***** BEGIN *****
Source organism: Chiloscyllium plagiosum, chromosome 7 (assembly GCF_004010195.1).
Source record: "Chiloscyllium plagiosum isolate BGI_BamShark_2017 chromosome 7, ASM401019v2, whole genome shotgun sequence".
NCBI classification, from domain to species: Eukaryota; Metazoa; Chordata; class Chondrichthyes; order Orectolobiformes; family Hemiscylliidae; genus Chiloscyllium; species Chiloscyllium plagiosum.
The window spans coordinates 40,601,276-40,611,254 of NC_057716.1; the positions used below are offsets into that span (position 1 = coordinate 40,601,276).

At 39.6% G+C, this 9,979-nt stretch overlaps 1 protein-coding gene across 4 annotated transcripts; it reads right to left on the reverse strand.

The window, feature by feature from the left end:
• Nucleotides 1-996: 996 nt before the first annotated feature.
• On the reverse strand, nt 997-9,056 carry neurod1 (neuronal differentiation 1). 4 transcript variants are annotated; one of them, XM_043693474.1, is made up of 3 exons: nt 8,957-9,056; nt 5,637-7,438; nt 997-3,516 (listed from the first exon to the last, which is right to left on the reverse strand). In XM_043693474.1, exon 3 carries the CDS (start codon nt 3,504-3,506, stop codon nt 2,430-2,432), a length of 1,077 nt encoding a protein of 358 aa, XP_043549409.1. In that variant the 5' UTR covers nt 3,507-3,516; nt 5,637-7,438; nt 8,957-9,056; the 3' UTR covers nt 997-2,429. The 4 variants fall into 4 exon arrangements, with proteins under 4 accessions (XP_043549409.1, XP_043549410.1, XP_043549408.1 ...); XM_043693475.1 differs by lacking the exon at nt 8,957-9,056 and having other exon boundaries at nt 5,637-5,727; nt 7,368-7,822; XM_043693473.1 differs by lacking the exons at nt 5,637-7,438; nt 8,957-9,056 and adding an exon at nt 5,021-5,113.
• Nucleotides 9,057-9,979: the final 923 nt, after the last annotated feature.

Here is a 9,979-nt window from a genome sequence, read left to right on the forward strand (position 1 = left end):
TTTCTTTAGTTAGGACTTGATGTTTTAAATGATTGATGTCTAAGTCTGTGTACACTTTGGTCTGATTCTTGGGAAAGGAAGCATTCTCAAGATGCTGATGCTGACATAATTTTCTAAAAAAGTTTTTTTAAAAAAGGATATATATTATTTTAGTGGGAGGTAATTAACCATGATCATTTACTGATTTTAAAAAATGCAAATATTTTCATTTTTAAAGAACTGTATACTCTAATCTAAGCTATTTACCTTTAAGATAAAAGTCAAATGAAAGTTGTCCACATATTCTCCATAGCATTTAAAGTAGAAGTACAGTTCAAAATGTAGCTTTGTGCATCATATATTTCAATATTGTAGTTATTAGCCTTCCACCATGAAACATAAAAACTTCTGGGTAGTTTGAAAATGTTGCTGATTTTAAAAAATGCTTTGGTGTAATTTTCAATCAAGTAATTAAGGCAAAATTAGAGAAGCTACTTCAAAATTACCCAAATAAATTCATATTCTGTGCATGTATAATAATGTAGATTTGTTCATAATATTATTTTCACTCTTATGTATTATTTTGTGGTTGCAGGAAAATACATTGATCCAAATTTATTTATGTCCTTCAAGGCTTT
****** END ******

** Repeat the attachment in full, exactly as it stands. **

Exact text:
Source organism: Chiloscyllium plagiosum, chromosome 7 (assembly GCF_004010195.1).
Source record: "Chiloscyllium plagiosum isolate BGI_BamShark_2017 chromosome 7, ASM401019v2, whole genome shotgun sequence".
NCBI classification, from domain to species: Eukaryota; Metazoa; Chordata; class Chondrichthyes; order Orectolobiformes; family Hemiscylliidae; genus Chiloscyllium; species Chiloscyllium plagiosum.
The window spans coordinates 40,601,276-40,611,254 of NC_057716.1; the positions used below are offsets into that span (position 1 = coordinate 40,601,276).

At 39.6% G+C, this 9,979-nt stretch overlaps 1 protein-coding gene across 4 annotated transcripts; it reads right to left on the reverse strand.

The window, feature by feature from the left end:
• Nucleotides 1-996: 996 nt before the first annotated feature.
• On the reverse strand, nt 997-9,056 carry neurod1 (neuronal differentiation 1). 4 transcript variants are annotated; one of them, XM_043693474.1, is made up of 3 exons: nt 8,957-9,056; nt 5,637-7,438; nt 997-3,516 (listed from the first exon to the last, which is right to left on the reverse strand). In XM_043693474.1, exon 3 carries the CDS (start codon nt 3,504-3,506, stop codon nt 2,430-2,432), a length of 1,077 nt encoding a protein of 358 aa, XP_043549409.1. In that variant the 5' UTR covers nt 3,507-3,516; nt 5,637-7,438; nt 8,957-9,056; the 3' UTR covers nt 997-2,429. The 4 variants fall into 4 exon arrangements, with proteins under 4 accessions (XP_043549409.1, XP_043549410.1, XP_043549408.1 ...); XM_043693475.1 differs by lacking the exon at nt 8,957-9,056 and having other exon boundaries at nt 5,637-5,727; nt 7,368-7,822; XM_043693473.1 differs by lacking the exons at nt 5,637-7,438; nt 8,957-9,056 and adding an exon at nt 5,021-5,113.
• Nucleotides 9,057-9,979: the final 923 nt, after the last annotated feature.

Here is a 9,979-nt window from a genome sequence, read left to right on the forward strand (position 1 = left end):
TTTCTTTAGTTAGGACTTGATGTTTTAAATGATTGATGTCTAAGTCTGTGTACACTTTGGTCTGATTCTTGGGAAAGGAAGCATTCTCAAGATGCTGATGCTGACATAATTTTCTAAAAAAGTTTTTTTAAAAAAGGATATATATTATTTTAGTGGGAGGTAATTAACCATGATCATTTACTGATTTTAAAAAATGCAAATATTTTCATTTTTAAAGAACTGTATACTCTAATCTAAGCTATTTACCTTTAAGATAAAAGTCAAATGAAAGTTGTCCACATATTCTCCATAGCATTTAAAGTAGAAGTACAGTTCAAAATGTAGCTTTGTGCATCATATATTTCAATATTGTAGTTATTAGCCTTCCACCATGAAACATAAAAACTTCTGGGTAGTTTGAAAATGTTGCTGATTTTAAAAAATGCTTTGGTGTAATTTTCAATCAAGTAATTAAGGCAAAATTAGAGAAGCTACTTCAAAATTACCCAAATAAATTCATATTCTGTGCATGTATAATAATGTAGATTTGTTCATAATATTATTTTCACTCTTATGTATTATTTTGTGGTTGCAGGAAAATACATTGATCCAAATTTATTTATGTCCTTCAAGGCTTT